• 28,193 posts
Posted by rrinker on Monday, June 1, 2020 10:35 AM

 That last is how I did it, when using small solid wire for the connection. I wrapped the wire around the screw, and used the wire to hold the screw in place while using a small screwdriver in my other hand to run it in. Same thing can be done with wires that have spade connectors attached, balance the screw in the spade connector with one hand and use the screwdriver in the other.

                                  --Randy

 


Modeling the Reading Railroad in the 1950's

 

Visit my web site at www.readingeastpenn.com for construction updates, DCC Info, and more.

DrW
  • Member since
    January 2008
  • From: Lubbock, TX
  • 161 posts
Posted by DrW on Monday, June 1, 2020 11:25 AM

I dip the tip of the screwdriver in Woodland Scenics "Accent Glue" (or some other "reversible" glue) and let it dry a bit. The screws will stick nicely to the screwdriver until you reach your destination. Phillips screws work better, but you can use the method for single-slot screws if you are careful.

  • Member since
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  • From: 10,430’ (3,179 m)
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Posted by jjdamnit on Monday, June 1, 2020 11:45 AM

Hello All,

I understand your frustrations.

What I do to hold those tiny screws while setting is I tin the ends of the stranded wire and then bend the tinned wire around the screw.

This helps hold and align those tiny little buggers when setting and helps during removal so they don't jump around.

Tinning also ensures that all the strands of the wire neatly snuggle down between those raised partitions.

You might not be able to replace the slotted screws to Phillips. As I recall the Atlas screws are and odd size.

Recently I picked up a magnetizer/demagnetizer from MicroMark. Magnetizing the screwdriver helps hold the screws in place while setting.

Another option, that we use in bike shops when working on tiny screws, is putting a dab of light grease on the end of the screwdriver. We use a white lithium grease but you could also try petroleum jelly (Vasoline®). 

With a cotton swab and a bit of isopropyl alcohol you can clean the grease from the head.

Hope this helps.

"Uhh...I didn’t know it was 'impossible' I just made it work...sorry"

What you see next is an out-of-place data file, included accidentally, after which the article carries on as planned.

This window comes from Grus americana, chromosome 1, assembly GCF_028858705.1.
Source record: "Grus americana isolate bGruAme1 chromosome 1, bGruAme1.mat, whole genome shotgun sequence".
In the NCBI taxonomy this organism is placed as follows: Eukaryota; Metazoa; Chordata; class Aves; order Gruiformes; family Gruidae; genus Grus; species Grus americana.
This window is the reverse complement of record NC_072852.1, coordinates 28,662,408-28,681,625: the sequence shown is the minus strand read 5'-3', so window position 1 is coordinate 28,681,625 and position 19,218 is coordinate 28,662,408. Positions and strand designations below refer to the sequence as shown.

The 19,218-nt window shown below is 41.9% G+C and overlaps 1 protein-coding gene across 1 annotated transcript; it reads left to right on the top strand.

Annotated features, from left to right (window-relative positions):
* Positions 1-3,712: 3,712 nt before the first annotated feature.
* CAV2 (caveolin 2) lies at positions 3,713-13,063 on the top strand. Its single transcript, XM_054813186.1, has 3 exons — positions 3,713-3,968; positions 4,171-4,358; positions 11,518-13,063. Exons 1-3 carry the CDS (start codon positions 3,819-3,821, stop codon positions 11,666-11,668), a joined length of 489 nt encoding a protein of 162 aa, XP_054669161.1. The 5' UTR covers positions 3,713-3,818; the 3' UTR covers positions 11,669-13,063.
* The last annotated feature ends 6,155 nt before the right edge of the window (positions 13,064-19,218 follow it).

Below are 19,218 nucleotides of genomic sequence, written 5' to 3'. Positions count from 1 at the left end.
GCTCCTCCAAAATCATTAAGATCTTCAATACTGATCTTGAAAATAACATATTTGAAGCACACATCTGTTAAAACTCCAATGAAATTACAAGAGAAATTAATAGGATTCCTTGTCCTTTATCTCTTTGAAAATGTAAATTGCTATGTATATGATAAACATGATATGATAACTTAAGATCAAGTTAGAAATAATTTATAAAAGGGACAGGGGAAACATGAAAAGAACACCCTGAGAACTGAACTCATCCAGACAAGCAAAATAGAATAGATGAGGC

• Member since
    January 2019
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Posted by John-NYBW on Monday, June 1, 2020 12:50 PM

I've struggled with this as well. A magnetic screwdriver can hold it if it is strong enough. What I've had success doing is holding the screw at the tip of a small needle nosed pliers and giving it a quick turn to set it. That will hold it in place so I can finish with the screw driver. Whatever you do, I would advise putting a plastic box of some kind under your work because inevitable you are going to have one fall to the floor and they have a way of magically disappearing when they happens. 

  • Member since
    January 2019
  • 355 posts
Posted by John-NYBW on Monday, June 1, 2020 12:54 PM

jjdamnit

 

You might not be able to replace the slotted screws to Phillips. As I recall the Atlas screws are and odd size.

 

I could be wrong but I think Atlas might have change the size of those screws. I've found unused screws which I have saved from past projects won't go into the slots on newer Atlas devices. Maybe they changed from a standard to a metric size.

  • Member since
    September 2003
  • 11,641 posts
Posted by Overmod on Monday, June 1, 2020 1:07 PM

jjdamnit
... I tin the ends of the stranded wire and then bend the tinned wire around the screw.

I suppose the question here is whether proper twisting and then tinning is easier for the blind than gauging and stripping solid.  It's going to involve some fluxing, perhaps use of solder paste or a product like it, with some care in subsequent heating.  It might be easy to do all the binding post connections in solid and arrange connection to stranded away from the Atlas screw connections?

You might not be able to replace the slotted screws to Phillips. As I recall the Atlas screws are and odd size.

Are they not 3-48x1/8?  I see plenty of those available in Phillips with correct head shape.